For most of the afternoon I played the Ryanair game like a pro, putting up with the endless queues and winding my way onto the plane. Once onboard, I was fairly pleased with the pleasant hostesses and the comfortable leather seats, and settled myself in at the rear of the plane with Mozart wafting gently over the PA system.

And then, with the slightest little setting, Ryanair almost managed to tick me off. For it was that from boarding until takeoff, Eine Kleine Nachtmusik played no less than ten times.

Even the work of the great Amadeus, ten times over… thank goodness for over-ear headphones.


Dazed and bundled, I stumbled off the plane in Bremen to a respectable blizzard, even by Canadian standards. Raimo was a sight for sore eyes, hauling me into his vehicle with apologies for the weather. His apologies continued as we weaved in and out of timid German motorists absolutely befuddles by the flakes on the road (“Adam! I wish you could be here in the summer – then we take my father’s car and we do 200!”).

With no great fuss, we made it to his beautiful old farmhouse some 30 km outside of Bremen. Before I could blink, I had a bottle of Beck’s in one hand (the pride of Bremen) and a hot cup of tea in the other. This treatment continued throughout the night, as Raimo’s parents fussed over this sickly Canadian while regaling me of stories of their own backpacking through Canada (through Saskatchewan!) some thirty years earlier. In particular, I remember the meal I was treated to – traditional foods from both of his parents, centred with a unique and tasty salad from Hessen (his father’s home region) with a cream based dressing and hard-boiled eggs. (Though I must say, I was so sick at this point that most everything tasted about the same as cardboard.)


Of all my train rides in Europe, our daytime trip to Raimo’s university-town of Marburg was my favourite. Whipping across the German countryside on the ultra-efficient and timely German train system, I couldn’t help but wonder why such a service wasn’t available back home.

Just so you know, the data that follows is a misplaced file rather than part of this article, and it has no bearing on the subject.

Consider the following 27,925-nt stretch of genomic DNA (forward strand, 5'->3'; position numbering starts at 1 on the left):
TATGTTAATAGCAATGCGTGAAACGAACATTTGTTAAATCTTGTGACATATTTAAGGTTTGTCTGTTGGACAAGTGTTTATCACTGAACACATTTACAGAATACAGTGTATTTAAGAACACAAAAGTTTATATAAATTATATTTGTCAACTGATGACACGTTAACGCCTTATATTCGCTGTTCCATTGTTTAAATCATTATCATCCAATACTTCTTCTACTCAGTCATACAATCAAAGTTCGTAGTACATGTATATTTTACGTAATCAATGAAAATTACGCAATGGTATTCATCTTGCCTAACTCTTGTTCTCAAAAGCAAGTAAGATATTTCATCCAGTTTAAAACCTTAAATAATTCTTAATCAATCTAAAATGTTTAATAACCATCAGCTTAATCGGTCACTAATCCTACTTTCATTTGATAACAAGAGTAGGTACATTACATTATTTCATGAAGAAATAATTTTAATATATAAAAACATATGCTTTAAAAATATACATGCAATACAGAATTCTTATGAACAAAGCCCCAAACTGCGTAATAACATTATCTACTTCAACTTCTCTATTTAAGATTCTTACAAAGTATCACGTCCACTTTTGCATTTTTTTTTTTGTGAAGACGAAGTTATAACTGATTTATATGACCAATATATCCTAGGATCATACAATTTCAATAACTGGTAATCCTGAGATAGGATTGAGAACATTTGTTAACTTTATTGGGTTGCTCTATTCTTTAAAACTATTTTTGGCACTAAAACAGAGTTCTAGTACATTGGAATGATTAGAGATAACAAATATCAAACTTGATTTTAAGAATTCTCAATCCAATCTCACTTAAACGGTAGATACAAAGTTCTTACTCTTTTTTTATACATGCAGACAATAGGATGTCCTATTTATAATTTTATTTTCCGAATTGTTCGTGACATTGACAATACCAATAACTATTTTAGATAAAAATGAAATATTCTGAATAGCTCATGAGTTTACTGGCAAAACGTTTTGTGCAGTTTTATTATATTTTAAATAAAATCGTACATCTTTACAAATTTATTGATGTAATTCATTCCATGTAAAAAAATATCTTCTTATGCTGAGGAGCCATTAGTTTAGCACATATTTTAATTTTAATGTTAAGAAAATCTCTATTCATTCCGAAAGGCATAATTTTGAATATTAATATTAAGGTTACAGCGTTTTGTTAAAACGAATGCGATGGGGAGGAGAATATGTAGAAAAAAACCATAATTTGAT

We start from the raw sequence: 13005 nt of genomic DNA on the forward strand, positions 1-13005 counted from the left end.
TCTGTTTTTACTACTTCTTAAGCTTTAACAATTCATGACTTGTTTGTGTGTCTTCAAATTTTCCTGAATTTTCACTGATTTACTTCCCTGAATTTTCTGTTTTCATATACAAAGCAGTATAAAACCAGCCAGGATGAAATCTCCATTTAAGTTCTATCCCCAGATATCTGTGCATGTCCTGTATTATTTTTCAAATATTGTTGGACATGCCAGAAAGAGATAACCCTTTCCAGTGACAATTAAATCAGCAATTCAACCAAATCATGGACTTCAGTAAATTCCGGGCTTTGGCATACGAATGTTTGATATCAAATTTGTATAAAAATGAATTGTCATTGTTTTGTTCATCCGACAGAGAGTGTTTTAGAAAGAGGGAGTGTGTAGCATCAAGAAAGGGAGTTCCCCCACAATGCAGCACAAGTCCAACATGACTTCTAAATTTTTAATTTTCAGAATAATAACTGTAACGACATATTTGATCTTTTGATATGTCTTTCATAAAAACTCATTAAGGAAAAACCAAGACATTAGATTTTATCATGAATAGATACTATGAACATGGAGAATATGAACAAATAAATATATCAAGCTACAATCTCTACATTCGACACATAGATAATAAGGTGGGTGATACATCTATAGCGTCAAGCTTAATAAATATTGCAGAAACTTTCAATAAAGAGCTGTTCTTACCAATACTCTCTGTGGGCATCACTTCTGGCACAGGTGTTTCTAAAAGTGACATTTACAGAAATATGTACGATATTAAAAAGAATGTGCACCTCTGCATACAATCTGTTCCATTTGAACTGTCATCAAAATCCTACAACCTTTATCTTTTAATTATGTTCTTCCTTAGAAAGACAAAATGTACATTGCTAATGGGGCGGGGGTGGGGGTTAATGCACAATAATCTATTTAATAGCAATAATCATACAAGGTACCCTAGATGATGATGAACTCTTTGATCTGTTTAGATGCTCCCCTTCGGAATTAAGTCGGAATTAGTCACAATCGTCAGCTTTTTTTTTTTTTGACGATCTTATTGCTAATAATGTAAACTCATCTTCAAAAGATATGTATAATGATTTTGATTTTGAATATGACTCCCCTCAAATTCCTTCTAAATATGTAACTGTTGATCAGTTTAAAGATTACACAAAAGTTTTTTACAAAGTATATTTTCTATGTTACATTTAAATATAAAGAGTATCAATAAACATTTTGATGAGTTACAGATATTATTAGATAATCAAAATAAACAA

Unfortunately, my daydream was shattered by the snow that was wreaking havoc across Europe. For the first time in Raimo’s memory, our connection in Hannover was delayed. However, as we were in no rush, we took this chance to tour the Christmas market just outside the doors of the train station.

And as there’s always a silver lining: I had my first proper sausage since leaving Canada in August. German bratwurst with proper mustard for one euro fifty – bargain. For all its greatness, Norway did NOT know how to make a sausage.

Finally, the train showed up, and we happily munched away on the sandwiches packed by Raimo’s mom (hearty sunflower bread and thick cheese) while we filled out ten-euro refund forms as long as our arms (“German bureaucracy” - Raimo).


All of Raimo’s stories of his university-town couldn’t even come close to the truth – and he was a local. But I shall do my best.

Marburg is a beautiful little German city, built on a hill with tightly-packed houses and cobblestone streets winding up the hill to a castle at the very top. At its heart it is a university-town, with elegant stone buildings of each faculty scattered about the old city. I may have been a little starry-eyed, but to me, it seemed to spring from a fairy tale.